The chairman of Glasgow's Giffnock and Newlands Synagogue has launched a contemptuous attack on bloggers who have accused shul leaders of complicity in the sacking of Masorti man Warren Bader by Glasgow Hebrew Burial Society.
Giffnock and Newlands minister Rabbi Moshe Rubin and the shul management have come under intense and anonymous criticism over the departure of Mr Bader, a key personality in the newly launched Masorti Scotland. Those posting on a blog run by Glasgow Jewish Educational Forum have also ridiculed Giffnock and Newlands leaders for their appearance and clothes.
Addressing the shul's annual meeting, Raymond Strang alleged: "The blog was set up by cowards for cowards to post inaccuracies on the community from the comfort of their armchairs.
"I would be more than happy to answer questions on Giffnock shul and Giffnock congregants but I insist on knowing who I am talking to." His comments were applauded by the 50 members who attended.
Speaking afterwards, Mr Strang called for stricter control of the blog to filter out malicious postings. "There's a lot of unrest about this blog. It's defamatory and divisive, really quite shocking," he claimed. He had declined an invitation to respond on the blog to the anonymous criticisms.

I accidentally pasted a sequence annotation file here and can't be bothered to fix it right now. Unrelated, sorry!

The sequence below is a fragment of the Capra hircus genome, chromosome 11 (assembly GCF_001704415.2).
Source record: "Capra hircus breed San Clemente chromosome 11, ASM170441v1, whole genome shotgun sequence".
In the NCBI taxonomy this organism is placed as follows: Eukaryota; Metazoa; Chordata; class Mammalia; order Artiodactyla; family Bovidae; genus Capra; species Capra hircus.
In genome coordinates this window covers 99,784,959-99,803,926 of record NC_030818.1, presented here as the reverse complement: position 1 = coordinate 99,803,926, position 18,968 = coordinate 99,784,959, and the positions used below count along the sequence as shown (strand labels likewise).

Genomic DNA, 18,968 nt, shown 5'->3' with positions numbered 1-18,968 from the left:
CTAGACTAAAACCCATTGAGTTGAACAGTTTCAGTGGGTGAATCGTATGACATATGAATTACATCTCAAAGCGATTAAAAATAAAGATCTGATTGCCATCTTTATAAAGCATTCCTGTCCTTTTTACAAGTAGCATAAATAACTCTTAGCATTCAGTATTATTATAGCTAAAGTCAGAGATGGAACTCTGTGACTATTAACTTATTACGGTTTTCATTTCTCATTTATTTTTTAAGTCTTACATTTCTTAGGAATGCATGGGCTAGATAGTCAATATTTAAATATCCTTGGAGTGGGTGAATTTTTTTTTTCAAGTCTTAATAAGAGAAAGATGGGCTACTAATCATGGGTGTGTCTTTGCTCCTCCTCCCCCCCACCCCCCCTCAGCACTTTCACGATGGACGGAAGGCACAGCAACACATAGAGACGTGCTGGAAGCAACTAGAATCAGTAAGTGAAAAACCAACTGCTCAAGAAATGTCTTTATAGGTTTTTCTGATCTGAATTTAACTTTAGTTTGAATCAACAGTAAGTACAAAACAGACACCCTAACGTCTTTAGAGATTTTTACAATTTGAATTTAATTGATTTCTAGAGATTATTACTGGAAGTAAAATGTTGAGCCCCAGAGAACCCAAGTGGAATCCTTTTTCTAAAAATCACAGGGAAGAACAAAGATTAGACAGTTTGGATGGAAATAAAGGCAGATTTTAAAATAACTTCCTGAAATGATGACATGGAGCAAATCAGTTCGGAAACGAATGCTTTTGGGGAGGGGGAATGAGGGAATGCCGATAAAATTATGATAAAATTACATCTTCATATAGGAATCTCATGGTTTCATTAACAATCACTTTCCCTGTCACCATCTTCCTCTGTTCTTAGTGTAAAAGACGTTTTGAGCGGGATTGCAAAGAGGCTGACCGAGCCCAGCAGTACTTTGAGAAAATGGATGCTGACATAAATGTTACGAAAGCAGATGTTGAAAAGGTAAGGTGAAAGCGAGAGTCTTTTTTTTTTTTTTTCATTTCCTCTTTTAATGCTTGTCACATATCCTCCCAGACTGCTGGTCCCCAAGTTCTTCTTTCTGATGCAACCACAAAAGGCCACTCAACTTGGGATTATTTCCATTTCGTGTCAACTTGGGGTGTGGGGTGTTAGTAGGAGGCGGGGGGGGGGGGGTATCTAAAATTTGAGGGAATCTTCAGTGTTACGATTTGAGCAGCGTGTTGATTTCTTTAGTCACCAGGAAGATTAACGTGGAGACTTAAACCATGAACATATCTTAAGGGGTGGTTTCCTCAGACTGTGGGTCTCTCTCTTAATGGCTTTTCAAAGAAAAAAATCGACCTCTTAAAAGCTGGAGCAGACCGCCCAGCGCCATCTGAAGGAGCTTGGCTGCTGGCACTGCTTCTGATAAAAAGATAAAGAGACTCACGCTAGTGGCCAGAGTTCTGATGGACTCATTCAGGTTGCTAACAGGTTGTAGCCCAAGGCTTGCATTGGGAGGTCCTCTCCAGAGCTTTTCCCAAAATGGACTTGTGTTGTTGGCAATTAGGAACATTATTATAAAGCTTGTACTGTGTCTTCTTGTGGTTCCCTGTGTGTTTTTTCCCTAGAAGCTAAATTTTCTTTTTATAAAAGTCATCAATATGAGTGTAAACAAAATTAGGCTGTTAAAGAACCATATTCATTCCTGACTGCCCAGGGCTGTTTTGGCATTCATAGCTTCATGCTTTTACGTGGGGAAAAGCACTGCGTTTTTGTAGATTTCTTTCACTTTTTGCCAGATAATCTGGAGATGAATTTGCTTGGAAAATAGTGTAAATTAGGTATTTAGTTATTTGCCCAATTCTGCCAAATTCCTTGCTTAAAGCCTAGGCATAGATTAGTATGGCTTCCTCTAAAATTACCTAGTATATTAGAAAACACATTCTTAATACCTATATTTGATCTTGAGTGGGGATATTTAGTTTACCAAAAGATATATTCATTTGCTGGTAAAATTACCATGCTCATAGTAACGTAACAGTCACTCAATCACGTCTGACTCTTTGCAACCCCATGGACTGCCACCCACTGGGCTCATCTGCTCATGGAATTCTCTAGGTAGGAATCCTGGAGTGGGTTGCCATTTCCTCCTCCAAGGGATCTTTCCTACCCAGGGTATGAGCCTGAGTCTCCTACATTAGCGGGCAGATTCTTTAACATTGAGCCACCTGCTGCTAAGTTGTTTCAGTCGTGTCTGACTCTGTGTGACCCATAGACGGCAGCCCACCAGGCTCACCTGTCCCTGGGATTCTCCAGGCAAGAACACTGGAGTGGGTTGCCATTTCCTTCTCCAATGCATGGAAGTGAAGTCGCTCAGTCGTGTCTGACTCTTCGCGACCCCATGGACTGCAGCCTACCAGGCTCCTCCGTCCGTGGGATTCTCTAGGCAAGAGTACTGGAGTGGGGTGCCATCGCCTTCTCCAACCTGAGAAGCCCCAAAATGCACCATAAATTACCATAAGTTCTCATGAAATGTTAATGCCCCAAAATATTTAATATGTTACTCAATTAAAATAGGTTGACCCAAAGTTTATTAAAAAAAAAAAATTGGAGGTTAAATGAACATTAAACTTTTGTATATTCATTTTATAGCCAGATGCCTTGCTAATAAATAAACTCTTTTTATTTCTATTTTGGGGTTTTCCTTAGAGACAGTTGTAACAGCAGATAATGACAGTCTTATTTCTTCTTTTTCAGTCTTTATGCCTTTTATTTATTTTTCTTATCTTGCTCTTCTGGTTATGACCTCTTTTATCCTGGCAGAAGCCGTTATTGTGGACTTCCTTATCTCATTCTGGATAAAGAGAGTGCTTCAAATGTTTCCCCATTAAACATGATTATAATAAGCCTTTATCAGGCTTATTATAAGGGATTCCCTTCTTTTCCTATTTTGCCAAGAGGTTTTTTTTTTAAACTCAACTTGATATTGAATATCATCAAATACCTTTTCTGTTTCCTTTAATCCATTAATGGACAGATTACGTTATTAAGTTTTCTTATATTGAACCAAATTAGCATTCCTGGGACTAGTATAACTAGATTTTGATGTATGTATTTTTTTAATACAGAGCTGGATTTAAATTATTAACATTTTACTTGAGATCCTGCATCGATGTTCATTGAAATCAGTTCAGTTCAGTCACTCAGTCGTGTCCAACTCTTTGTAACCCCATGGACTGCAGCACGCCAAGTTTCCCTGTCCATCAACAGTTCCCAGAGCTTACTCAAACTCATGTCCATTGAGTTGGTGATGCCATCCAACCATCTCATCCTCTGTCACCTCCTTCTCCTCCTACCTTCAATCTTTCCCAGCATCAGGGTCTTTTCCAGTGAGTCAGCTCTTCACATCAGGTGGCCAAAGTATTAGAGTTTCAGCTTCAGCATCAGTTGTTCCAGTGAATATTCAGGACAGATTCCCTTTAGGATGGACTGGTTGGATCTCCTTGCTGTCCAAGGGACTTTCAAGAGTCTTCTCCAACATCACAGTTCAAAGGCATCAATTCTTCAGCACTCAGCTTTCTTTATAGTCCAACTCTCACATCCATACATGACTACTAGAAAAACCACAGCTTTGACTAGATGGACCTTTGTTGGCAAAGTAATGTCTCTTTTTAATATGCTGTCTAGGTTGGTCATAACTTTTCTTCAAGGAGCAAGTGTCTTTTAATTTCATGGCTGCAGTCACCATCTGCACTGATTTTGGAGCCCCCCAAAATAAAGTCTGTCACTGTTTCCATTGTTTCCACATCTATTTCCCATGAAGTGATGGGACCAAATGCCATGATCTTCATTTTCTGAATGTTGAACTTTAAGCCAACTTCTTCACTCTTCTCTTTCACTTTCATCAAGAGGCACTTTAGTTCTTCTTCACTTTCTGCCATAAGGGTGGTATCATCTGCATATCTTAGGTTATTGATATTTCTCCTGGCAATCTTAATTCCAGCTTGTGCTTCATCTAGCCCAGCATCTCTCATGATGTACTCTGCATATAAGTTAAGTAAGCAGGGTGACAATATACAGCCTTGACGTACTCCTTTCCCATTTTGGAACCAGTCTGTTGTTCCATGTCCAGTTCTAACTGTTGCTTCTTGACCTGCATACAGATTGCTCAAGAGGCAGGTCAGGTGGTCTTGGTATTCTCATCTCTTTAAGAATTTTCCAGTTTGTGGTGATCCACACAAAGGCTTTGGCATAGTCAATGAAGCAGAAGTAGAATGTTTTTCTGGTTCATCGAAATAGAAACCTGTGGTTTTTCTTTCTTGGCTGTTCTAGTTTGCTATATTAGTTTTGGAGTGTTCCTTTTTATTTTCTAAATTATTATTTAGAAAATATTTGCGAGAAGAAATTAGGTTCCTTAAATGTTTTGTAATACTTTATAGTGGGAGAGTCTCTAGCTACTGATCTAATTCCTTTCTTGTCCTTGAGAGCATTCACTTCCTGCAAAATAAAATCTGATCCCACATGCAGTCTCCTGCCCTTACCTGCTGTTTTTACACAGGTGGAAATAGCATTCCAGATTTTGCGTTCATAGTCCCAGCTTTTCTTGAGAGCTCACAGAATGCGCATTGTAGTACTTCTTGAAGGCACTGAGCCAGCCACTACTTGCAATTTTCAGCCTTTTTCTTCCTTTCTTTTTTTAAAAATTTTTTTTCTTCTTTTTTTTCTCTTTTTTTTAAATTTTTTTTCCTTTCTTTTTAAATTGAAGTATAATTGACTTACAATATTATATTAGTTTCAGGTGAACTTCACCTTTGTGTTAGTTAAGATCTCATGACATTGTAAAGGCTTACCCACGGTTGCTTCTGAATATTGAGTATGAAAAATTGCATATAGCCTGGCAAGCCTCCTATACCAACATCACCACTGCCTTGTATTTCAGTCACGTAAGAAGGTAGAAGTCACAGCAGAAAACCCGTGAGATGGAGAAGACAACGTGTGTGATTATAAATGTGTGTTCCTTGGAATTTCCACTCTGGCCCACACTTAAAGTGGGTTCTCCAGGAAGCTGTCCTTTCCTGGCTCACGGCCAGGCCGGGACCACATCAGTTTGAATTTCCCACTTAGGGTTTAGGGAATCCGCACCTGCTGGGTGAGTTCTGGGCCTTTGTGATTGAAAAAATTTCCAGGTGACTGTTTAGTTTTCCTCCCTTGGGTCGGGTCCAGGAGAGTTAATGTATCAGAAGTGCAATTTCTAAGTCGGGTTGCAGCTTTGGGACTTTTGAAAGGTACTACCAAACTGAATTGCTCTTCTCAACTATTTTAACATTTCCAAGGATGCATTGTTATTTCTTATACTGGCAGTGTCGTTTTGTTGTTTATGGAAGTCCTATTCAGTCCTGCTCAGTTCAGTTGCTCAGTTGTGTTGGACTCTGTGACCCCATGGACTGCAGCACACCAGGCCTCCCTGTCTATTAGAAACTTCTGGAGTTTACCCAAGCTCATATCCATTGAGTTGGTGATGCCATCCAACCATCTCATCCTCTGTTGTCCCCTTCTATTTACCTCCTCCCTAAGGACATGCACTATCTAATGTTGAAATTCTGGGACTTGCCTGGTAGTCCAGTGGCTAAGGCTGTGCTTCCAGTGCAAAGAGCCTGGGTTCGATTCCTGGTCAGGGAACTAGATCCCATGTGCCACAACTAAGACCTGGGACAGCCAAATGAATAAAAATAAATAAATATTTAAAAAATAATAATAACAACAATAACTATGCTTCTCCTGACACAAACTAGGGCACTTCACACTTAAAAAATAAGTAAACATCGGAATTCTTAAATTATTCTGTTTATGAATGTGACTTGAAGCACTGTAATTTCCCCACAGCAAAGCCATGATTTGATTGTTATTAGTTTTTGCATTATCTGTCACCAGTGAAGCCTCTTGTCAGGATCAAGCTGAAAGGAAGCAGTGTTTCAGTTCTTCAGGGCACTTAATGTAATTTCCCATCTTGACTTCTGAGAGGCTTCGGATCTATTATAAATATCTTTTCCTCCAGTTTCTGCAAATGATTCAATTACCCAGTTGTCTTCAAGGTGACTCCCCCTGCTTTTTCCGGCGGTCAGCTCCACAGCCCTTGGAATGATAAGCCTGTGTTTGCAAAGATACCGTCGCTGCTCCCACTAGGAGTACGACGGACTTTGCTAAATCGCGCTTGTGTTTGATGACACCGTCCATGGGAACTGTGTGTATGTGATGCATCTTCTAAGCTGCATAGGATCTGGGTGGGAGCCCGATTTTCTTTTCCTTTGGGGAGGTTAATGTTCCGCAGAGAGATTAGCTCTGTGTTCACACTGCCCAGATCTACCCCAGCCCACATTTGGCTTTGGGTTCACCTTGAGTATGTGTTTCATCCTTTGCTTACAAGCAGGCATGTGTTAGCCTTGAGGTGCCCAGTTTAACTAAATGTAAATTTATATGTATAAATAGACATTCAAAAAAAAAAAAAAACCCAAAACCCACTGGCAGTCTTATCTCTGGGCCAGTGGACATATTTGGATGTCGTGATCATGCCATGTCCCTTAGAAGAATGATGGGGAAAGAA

Mr Strang also told the meeting that a discounted membership drive for post bar- and batmitzvah teens had been successfully introduced. The shul's accounts showed a small surplus for the financial year.
Education forum chair Tony Tankelfound it "regrettable" that Mr Strang "has sought to deflect attention from serious questions that have been raised about the shul and its rabbi. The blog exists to allow proper discussion of communal issues, and the fact is that the issues currently surrounding Giffnock have attracted massive interest.
"The right to post anonymously is an accepted convention and we take the view that it is more important to address the points at issue than question the identity of those that post comments."
He stressed that the blog was moderated, and postings were removed if it was felt that an author had gone too far.